FIG. 8 is a flowchart of the process for generating and displaying an MR space image, which is executed by the system according to the first embodiment of the present invention;

FIG. 9 shows a state wherein the virtual model 402 is moved along an axis A;

FIG. 10 shows a state wherein an asterisk on the right side surface of the real model 401 is defined as a point P, and the virtual model 402 is moved to the right;

FIG. 11 shows the result after the virtual model 402 is moved to the right;

FIG. 12 shows a state wherein an asterisk on the top surface of the real model 401 is defined as a point P, and the virtual model 402 is moved downward;

FIG. 13 shows the result after the virtual model 402 is moved downward and the position of the virtual model 402 matches that of the real model 401;

FIG. 14 shows a state wherein an asterisk on the right side surface of the real model 401 is defined as a point P, an asterisk on the lower right vertex of the real model 401 is defined as a point Q, and the virtual model 402 is rotated about the point Q as a fulcrum; and

FIG. 15 shows a processing part for changing the position and orientation of the virtual model 402 and matching the virtual model 402 with the real model 401, which is extracted from the flowchart of the process for generating and displaying an MR space image, that is executed by the system according to the fourth embodiment of the present invention.

DETAILED DESCRIPTION OF THE PREFERRED EMBODIMENTS

Preferred embodiments of the present invention will now be described in detail in accordance with the accompanying drawings.

First Embodiment

FIG. 1 is a block diagram showing the basic arrangement of an MR presentation system according to this embodiment.

Referring to FIG. 1, an arithmetic processor 100 comprises a computer such as a PC (personal computer), WS (workstation), or the like. The arithmetic processor 100 includes a CPU 101, RAM 102, image output device 103, system bus 104, disk device 105, input device 106, and image input device 107.

The CPU 101 controls the overall arithmetic processor 100 and performs various processes for generating and presenting an image of the MR space using programs and data loaded on the RAM 102. The CPU 101 is connected to the system bus 104, and can communicate with the RAM 102, image output device 103, disk device 105, input device 106, and image input device 107 in two ways.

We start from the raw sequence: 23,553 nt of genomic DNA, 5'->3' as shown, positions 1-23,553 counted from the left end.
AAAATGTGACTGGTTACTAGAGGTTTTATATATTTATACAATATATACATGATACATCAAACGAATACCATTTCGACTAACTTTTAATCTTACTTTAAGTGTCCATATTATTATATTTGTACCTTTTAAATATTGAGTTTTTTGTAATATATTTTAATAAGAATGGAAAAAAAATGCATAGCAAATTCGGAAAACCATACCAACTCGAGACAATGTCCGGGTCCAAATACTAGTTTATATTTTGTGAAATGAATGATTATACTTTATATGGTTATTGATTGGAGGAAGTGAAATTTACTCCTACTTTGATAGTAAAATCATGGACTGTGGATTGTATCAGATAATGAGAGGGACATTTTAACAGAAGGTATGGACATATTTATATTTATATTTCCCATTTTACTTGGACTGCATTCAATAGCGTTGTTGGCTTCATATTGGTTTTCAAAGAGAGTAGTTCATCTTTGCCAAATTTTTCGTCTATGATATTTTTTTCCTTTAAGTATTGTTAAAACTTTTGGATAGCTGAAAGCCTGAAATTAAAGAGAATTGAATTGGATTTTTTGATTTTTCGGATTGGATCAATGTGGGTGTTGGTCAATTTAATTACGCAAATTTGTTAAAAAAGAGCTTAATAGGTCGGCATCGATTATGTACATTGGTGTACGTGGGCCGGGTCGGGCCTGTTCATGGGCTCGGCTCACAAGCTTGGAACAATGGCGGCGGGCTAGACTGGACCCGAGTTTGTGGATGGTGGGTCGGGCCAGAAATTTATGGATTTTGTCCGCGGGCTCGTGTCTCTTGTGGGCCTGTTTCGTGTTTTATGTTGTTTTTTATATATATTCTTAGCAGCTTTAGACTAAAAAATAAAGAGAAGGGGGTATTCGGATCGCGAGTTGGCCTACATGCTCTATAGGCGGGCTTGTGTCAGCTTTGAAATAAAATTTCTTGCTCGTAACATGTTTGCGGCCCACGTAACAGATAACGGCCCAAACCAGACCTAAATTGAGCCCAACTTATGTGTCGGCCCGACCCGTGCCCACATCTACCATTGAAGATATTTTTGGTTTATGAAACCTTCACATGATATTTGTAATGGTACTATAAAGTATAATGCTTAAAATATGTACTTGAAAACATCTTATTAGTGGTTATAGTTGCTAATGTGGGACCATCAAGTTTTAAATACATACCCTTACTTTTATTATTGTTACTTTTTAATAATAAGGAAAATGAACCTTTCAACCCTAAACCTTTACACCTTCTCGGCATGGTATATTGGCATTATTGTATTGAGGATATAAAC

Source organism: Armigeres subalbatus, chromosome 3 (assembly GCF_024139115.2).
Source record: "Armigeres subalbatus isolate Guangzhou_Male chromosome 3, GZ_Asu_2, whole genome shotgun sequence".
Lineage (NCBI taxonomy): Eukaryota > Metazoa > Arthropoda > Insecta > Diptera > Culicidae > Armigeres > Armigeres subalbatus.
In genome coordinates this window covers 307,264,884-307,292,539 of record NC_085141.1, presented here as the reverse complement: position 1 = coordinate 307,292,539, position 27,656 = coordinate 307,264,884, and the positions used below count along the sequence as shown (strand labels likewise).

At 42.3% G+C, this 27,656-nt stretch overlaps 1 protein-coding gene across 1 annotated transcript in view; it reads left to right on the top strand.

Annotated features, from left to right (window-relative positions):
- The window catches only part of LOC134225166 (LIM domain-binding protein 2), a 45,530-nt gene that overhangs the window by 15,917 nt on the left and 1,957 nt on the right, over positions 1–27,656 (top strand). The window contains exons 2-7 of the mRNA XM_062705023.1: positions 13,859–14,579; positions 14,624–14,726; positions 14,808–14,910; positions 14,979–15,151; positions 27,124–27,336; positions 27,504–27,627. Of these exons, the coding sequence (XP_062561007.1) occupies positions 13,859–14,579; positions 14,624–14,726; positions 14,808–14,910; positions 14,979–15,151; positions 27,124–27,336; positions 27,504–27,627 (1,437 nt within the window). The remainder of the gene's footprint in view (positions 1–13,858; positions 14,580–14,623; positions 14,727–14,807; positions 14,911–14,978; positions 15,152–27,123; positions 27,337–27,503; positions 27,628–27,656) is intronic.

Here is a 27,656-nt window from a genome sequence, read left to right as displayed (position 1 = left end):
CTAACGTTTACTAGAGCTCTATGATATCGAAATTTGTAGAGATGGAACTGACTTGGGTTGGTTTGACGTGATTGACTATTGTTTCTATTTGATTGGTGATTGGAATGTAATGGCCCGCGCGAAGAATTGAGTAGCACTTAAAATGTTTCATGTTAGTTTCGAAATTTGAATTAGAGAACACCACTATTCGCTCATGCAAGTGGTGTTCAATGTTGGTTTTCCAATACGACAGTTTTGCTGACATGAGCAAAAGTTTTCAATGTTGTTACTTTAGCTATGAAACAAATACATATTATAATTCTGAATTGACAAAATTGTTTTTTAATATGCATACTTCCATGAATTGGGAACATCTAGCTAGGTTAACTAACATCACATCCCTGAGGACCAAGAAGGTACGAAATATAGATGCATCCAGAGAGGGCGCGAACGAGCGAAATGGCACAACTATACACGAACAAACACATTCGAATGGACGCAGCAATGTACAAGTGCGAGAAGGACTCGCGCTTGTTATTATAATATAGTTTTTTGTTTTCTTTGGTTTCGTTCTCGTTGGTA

The RAM 102 is implemented by a main storage device such as a memory or the like. The RAM 102 has an area for storing programs, data, and control information of the programs loaded from the disk device 105, image data of the physical space input from the image input device 107, and the like, and also a work area required when the CPU 101 executes various processes.

Data input to the RAM 102 include, e.g., a virtual object (CG model) on the virtual space, virtual space data associated with its layout and the like, sensor measured values, sensor calibration data, and the like. The virtual space data include data associated with images of a virtual object and virtual index (to be described later) to be laid out on the virtual space, data associated with their layouts, and the like.

The image output device 103 is implemented by a device such as a graphics card or the like. In general, the image output device 103 holds a graphics memory (not shown). Image information generated by executing a program by the CPU 101 is written in the graphics memory held by the image output device 103 via the system bus 104. The image output device 103 converts the image information written in the graphics memory into an appropriate image signal, and outputs the converted information to a display device 201. The graphics memory need not always be held by the image output device 103, and the graphics memory function may be implemented by some area in the RAM 102.

The system bus 104 is a communication path to which the respective devices that form the arithmetic processor 100 are connected to communicate with each other.

The disk device 105 is implemented by an auxiliary storage device such as a hard disk or the like. The disk device 105 holds programs and data, control information of the programs, virtual space data, sensor calibration data, and the like, which are required to make the CPU 101 execute various processes, and are loaded as needed onto the RAM 102 under the control of the CPU 101.

The input device 106 is implemented by various interface devices. That is, the input device 106 receives signals from devices connected to the arithmetic processor 100 as data, and inputs them to the CPU 101 and RAM 102 via the system bus 104. The input device 106 comprises devices such as a keyboard, mouse, and the like, and accepts various instructions from the user to the CPU 101.

The image input device 107 is implemented by a device such as a capture card or the like. That is, the image input device 107 receives an image of the physical space output from an imaging device 202, and writes image data on the RAM 102 via the system bus 104. When a head-mounted unit 200 (to be described later) is of optical see-through type (it does not comprise any imaging device 202), the image input device 107 may be omitted.

The head-mounted unit 200 is a so-called HMD main body, and is to be mounted on the head of the user who experiences the MR space. The head-mounted unit 200 is mounted, so that the display device 201 is located in front of the eyes of the user. The head-mounted unit 200 includes the display device 201, the imaging device 202, and a sensor 301. In this embodiment, the user wears a device which forms the head-mounted unit 200. However, the user need not always wear the head-mounted unit 200 as long as he or she can experience the MR space.

The display device 201 corresponds to a display equipped in a video see-through HMD, and displays an image according to an image signal output from the image output device 103. As described above, since the display device 201 is located in front of the eyes of the user who wears the head-mounted unit 200 on the head, an image can be presented to the user by displaying that image on the display device 201.